timing in at 54.82. Graduate Student Amanda Kimbers won the 200m dash by a narrow margin, timing in at 23.78 against a second-place finish of 23.92. Meanwhile, the men won two track events. Sophomore Ahmed Bile won the 800m with a time of 1:50.85 and,

“Both teams performed very well pretty much across the board.” Patrick henner Director of Track and Field

freshmen Ryan Manahan and Amos Bartelsmeyer, junior Cole Williams and Bile won the 4x800m relay, edging out Villanova. Junior Collin Leibold also had a breakout meet for the Hoyas, according


Hoyas Seek Quality Road Victory

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three-point attempts, a significant improvement from the 14 percent he shot from behind the arc previously. “I know what I’m capable of,” Trawick said. “It’s just about being confident. I

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Sophomore guard D’Vauntes SmithRivera leads the Hoyas in scoring.

Answers to last issue’s puzzle:

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“We are going to take some people to Boston this Sunday to run in the last chance meet,” Henner said. “I think our men’s distance medley relay should have a great chance of qualifying for the NCAA.” The following weekend, March 8 to 9, the teams will participate in two more competitions before the NCAA championships in Albuquerque, New Mexico, on March 14 and 15. “Those that are not going to the NCAA meet will compete, and I think this year is going to be a very exciting and competitive meet, so we are excited for the trip to Boston this weekend and then also two weeks from now,” Henner said. The teams enter this championship stretch with confidence after very strong finishes on both sides at the Big East championships. They hope to continue to improve and finish the season on a strong note.

men’s basketball



to Henner. He placed second in the 5 kilometer and fourth in the 3k. Senior Eghosa Aghayere collected the final win for the Hoyas, placing first in the triple jump. He jumped 15.09m while the second place finisher Brett Tobin from Marquette recorded 13.50m. In the long jump, Aghayere finished second, 0.43m behind Villanova’s Elbert Maxwell. In the 1000m, Amos Bartelsmeyer finished second, while senior Billy Ledder was down in fourth. “I thought Amos Bartelsmeyer did a great job,” Henner said. “Billy Ledder did not have a great run in the thousand. We left some points on the board in the men’s side.” The Blue and Gray did not score points in the pole vault, shot put, heptathlon or pentathlon events. The teams will still compete at the Boston University Last Chance Meet next Sunday.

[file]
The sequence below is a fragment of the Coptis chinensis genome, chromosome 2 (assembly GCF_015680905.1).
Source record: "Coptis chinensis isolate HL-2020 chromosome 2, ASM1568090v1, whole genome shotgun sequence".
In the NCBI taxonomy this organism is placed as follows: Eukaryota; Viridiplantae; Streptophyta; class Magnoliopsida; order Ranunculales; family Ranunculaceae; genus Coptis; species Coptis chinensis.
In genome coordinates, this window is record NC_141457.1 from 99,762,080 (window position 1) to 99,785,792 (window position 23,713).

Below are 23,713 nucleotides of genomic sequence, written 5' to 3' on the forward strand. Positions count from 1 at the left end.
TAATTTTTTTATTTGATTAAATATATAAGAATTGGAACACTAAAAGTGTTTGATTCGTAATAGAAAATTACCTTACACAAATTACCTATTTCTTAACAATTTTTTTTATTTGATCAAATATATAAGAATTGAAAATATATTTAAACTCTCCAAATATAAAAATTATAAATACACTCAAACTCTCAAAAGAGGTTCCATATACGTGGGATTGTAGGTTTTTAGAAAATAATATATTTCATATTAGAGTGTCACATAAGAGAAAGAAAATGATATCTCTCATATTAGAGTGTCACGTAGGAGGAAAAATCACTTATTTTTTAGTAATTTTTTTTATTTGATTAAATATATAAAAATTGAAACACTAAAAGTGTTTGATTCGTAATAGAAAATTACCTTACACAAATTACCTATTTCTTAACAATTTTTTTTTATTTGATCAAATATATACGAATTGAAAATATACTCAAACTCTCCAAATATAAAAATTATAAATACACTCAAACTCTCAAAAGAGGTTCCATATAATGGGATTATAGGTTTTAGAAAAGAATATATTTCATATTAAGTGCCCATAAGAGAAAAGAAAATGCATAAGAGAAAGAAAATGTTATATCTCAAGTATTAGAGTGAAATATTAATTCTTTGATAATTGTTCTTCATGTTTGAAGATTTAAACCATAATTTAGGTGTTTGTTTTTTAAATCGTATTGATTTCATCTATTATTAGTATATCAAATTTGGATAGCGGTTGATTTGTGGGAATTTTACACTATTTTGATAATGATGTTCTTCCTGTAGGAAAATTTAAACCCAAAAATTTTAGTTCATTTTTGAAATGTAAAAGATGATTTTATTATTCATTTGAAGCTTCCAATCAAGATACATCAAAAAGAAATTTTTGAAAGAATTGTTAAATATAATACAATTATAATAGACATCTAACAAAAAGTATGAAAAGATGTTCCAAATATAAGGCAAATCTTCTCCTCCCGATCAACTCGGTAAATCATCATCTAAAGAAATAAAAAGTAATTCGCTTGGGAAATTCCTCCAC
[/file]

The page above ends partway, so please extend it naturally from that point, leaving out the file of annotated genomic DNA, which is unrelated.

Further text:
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know a lot of teams will try to throw me off my game, but I just try to stay aggressive.” Another key to Georgetown’s victory over Xavier was executing on details that had eluded it in its previous two losses. Against St. John’s and Seton Hall, Georgetown had a combined 22 turnovers and 52 fouls. But against Xavier, it recorded just three turnovers — a record low in Thompson’s career at Georgetown. “It’s the same thing, which we didn’t do [against Seton Hall],” Thompson said. “Last game we started off [and] the first two possessions were turnovers. We can’t turn the ball over. We have to get a shot every time down the court. This group can’t have wasted possessions.” Good discipline allowed Georgetown to take 10 more attempts from the field, and the Hoyas held the Musketeers to just 52 points — 28 points lower than the first time the teams met. “I thought that our effort, our attention to detail, our concentration was

pretty good for 40 minutes,” Thompson said. “I think we came out of the box and set the tone early. Our guys were able to sustain their effort … and communication. We didn’t have any mix-ups today.” Georgetown must be sure to maintain its defensive intensity and discipline against Marquette, which will be sure to feast on Georgetown’s miscues as it did in their previous matchup. Much like Georgetown, Marquette has had an uneven season, struggling to find consistency from game to game. It has had close losses to the top teams in the conference, Villanova and Creighton, but needed overtime to beat bottomdweller DePaul on Saturday. Although they took different paths, Marquette and Georgetown have ended up in the same position — scrunched in the middle of the conference. Both teams are fighting for the same goal: A chance to compete in the NCAA tournament. Both teams need a win Thursday to help build their cases.

more than a game

McCarron Is a Star in the Making CASTALDO, from A12 “Poor build. Very skinny and narrow. Ended the 1999 season weighing 195 pounds and still looks like a rail at 211. Looks a little frail and lacks great physical stature and strength. Can get pushed down more easily than you’d like. Lacks mobility and ability to avoid the rush. Lacks a really strong arm. Can’t drive the ball down the field and does not throw a really tight spiral.” The scouting report you just read was about Tom Brady. He has spent his entire career with a chip on his shoulder after being overlooked following his statistically impressive and winning Michigan career. McCarron, both in his physical attributes and collegiate statistics, possesses a striking similarity to the